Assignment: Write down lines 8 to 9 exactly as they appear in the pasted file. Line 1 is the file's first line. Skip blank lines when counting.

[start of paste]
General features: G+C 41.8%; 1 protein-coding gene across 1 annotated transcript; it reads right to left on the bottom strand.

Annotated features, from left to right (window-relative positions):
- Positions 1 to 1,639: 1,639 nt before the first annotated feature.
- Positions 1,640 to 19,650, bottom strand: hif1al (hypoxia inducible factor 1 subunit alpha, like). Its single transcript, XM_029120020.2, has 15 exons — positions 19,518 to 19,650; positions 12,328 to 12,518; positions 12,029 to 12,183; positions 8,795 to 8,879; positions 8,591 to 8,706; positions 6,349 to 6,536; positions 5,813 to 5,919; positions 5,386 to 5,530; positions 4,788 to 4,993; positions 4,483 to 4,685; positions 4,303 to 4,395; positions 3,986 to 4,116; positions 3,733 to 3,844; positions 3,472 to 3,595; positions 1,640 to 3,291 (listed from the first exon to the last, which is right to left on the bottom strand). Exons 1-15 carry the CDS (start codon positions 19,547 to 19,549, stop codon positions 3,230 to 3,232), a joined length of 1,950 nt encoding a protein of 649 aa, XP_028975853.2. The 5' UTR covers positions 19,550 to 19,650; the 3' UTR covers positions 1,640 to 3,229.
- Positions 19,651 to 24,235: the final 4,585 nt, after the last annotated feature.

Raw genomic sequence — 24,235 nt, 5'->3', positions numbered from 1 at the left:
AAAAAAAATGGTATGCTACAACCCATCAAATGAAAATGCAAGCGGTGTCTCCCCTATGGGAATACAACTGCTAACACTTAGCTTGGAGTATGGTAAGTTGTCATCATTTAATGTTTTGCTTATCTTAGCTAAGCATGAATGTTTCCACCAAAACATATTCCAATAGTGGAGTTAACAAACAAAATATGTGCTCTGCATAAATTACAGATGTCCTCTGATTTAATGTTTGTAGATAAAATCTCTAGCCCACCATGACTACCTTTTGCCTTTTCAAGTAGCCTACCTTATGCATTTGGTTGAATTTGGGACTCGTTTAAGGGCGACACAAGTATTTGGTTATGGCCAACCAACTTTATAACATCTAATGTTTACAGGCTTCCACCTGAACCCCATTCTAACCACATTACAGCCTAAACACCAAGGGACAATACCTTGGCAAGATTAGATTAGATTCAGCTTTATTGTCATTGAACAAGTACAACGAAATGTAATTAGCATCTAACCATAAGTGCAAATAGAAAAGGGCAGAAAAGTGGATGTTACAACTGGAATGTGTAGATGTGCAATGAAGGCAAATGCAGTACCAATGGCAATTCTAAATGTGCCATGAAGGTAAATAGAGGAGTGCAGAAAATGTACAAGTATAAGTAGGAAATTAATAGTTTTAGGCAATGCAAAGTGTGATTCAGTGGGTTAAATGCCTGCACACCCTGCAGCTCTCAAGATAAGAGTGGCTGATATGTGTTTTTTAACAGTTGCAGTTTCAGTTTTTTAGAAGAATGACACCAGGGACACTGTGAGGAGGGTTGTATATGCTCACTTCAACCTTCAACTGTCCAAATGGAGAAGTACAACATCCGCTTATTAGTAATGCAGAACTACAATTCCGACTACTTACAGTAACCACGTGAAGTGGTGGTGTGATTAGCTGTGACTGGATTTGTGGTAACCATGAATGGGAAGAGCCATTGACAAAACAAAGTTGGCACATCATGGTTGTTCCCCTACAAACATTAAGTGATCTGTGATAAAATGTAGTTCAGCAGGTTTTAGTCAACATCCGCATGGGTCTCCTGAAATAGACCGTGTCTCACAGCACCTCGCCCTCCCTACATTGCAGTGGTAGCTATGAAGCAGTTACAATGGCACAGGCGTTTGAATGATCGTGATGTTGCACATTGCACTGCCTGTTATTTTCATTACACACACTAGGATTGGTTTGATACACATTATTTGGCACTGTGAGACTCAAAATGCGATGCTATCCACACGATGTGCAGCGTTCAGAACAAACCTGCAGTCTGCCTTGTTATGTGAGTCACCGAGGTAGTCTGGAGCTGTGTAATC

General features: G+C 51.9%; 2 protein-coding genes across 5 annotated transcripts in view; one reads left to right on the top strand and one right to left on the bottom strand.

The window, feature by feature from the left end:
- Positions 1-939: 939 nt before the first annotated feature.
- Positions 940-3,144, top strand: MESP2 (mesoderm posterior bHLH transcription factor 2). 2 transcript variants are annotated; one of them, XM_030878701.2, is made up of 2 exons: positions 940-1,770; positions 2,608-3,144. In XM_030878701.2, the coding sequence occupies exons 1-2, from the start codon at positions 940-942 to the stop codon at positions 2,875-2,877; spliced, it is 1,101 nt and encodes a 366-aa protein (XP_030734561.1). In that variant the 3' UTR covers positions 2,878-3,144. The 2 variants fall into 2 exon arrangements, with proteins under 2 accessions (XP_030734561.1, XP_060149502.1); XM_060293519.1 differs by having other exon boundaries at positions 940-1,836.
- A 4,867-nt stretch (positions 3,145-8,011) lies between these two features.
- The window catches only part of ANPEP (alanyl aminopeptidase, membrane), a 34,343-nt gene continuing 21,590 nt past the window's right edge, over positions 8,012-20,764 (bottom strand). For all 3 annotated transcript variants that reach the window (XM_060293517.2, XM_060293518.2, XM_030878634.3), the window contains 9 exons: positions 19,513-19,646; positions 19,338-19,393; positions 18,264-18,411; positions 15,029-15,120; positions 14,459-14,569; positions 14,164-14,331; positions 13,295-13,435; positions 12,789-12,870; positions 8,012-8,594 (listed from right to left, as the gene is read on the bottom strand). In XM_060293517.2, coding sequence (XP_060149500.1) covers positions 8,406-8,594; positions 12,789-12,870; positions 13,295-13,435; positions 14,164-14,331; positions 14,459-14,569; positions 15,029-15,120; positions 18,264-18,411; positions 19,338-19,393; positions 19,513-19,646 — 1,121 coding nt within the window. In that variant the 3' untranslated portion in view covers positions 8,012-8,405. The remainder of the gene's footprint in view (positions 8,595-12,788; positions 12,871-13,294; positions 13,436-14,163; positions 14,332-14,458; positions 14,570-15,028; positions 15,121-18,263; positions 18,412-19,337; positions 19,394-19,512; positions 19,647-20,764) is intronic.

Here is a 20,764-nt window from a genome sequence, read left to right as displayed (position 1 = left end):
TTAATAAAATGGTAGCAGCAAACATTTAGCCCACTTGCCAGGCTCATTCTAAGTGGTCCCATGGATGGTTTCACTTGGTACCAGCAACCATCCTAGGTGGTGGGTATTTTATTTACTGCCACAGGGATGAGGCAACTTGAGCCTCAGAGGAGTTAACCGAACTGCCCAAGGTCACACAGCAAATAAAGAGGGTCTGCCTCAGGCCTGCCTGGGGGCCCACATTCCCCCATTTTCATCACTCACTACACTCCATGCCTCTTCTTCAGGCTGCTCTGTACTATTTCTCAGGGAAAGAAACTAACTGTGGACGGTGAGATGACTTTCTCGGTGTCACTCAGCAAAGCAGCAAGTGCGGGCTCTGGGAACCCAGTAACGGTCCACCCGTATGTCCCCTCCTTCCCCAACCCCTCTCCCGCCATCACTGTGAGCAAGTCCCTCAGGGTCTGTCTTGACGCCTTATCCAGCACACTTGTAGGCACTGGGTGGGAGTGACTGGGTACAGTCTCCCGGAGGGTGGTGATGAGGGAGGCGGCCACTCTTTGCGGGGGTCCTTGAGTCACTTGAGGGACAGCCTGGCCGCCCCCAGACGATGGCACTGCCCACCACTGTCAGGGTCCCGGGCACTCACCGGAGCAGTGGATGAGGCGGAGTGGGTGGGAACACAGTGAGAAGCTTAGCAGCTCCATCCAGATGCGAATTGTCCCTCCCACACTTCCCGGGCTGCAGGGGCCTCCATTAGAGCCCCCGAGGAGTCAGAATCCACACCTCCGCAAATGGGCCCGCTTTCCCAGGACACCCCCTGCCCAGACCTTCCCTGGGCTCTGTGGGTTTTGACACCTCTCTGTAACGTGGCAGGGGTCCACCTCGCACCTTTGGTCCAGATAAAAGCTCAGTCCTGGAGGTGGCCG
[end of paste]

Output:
General features: G+C 51.9%; 2 protein-coding genes across 5 annotated transcripts in view; one reads left to right on the top strand and one right to left on the bottom strand.

The window, feature by feature from the left end: